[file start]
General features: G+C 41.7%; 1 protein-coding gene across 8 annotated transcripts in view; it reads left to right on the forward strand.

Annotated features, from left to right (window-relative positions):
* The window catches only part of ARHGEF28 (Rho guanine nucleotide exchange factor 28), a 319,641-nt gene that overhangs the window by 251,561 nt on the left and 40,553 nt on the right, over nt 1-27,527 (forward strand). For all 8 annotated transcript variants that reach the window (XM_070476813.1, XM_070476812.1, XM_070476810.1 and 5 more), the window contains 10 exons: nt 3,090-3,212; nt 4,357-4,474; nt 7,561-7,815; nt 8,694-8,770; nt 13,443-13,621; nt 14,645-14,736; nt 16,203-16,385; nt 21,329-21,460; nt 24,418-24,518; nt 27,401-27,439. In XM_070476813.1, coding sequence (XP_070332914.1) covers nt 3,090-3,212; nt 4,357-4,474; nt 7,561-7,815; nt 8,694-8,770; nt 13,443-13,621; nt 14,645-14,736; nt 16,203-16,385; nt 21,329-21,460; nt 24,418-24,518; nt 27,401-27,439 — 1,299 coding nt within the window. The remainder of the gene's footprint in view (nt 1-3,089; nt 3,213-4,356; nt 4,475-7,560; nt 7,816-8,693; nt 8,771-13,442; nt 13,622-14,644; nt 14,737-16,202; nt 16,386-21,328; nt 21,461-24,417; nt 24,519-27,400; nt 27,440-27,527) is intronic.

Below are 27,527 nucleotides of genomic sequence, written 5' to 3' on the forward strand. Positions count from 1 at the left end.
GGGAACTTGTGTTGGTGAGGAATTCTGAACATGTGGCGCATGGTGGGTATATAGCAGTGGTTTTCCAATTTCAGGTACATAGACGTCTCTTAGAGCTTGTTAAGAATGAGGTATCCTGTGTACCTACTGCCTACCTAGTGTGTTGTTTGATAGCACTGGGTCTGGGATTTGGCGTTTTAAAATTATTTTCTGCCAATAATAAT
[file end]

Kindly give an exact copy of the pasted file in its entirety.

General features: G+C 41.7%; 1 protein-coding gene across 8 annotated transcripts in view; it reads left to right on the forward strand.

Annotated features, from left to right (window-relative positions):
* The window catches only part of ARHGEF28 (Rho guanine nucleotide exchange factor 28), a 319,641-nt gene that overhangs the window by 251,561 nt on the left and 40,553 nt on the right, over nt 1-27,527 (forward strand). For all 8 annotated transcript variants that reach the window (XM_070476813.1, XM_070476812.1, XM_070476810.1 and 5 more), the window contains 10 exons: nt 3,090-3,212; nt 4,357-4,474; nt 7,561-7,815; nt 8,694-8,770; nt 13,443-13,621; nt 14,645-14,736; nt 16,203-16,385; nt 21,329-21,460; nt 24,418-24,518; nt 27,401-27,439. In XM_070476813.1, coding sequence (XP_070332914.1) covers nt 3,090-3,212; nt 4,357-4,474; nt 7,561-7,815; nt 8,694-8,770; nt 13,443-13,621; nt 14,645-14,736; nt 16,203-16,385; nt 21,329-21,460; nt 24,418-24,518; nt 27,401-27,439 — 1,299 coding nt within the window. The remainder of the gene's footprint in view (nt 1-3,089; nt 3,213-4,356; nt 4,475-7,560; nt 7,816-8,693; nt 8,771-13,442; nt 13,622-14,644; nt 14,737-16,202; nt 16,386-21,328; nt 21,461-24,417; nt 24,519-27,400; nt 27,440-27,527) is intronic.

Below are 27,527 nucleotides of genomic sequence, written 5' to 3' on the forward strand. Positions count from 1 at the left end.
GGGAACTTGTGTTGGTGAGGAATTCTGAACATGTGGCGCATGGTGGGTATATAGCAGTGGTTTTCCAATTTCAGGTACATAGACGTCTCTTAGAGCTTGTTAAGAATGAGGTATCCTGTGTACCTACTGCCTACCTAGTGTGTTGTTTGATAGCACTGGGTCTGGGATTTGGCGTTTTAAAATTATTTTCTGCCAATAATAAT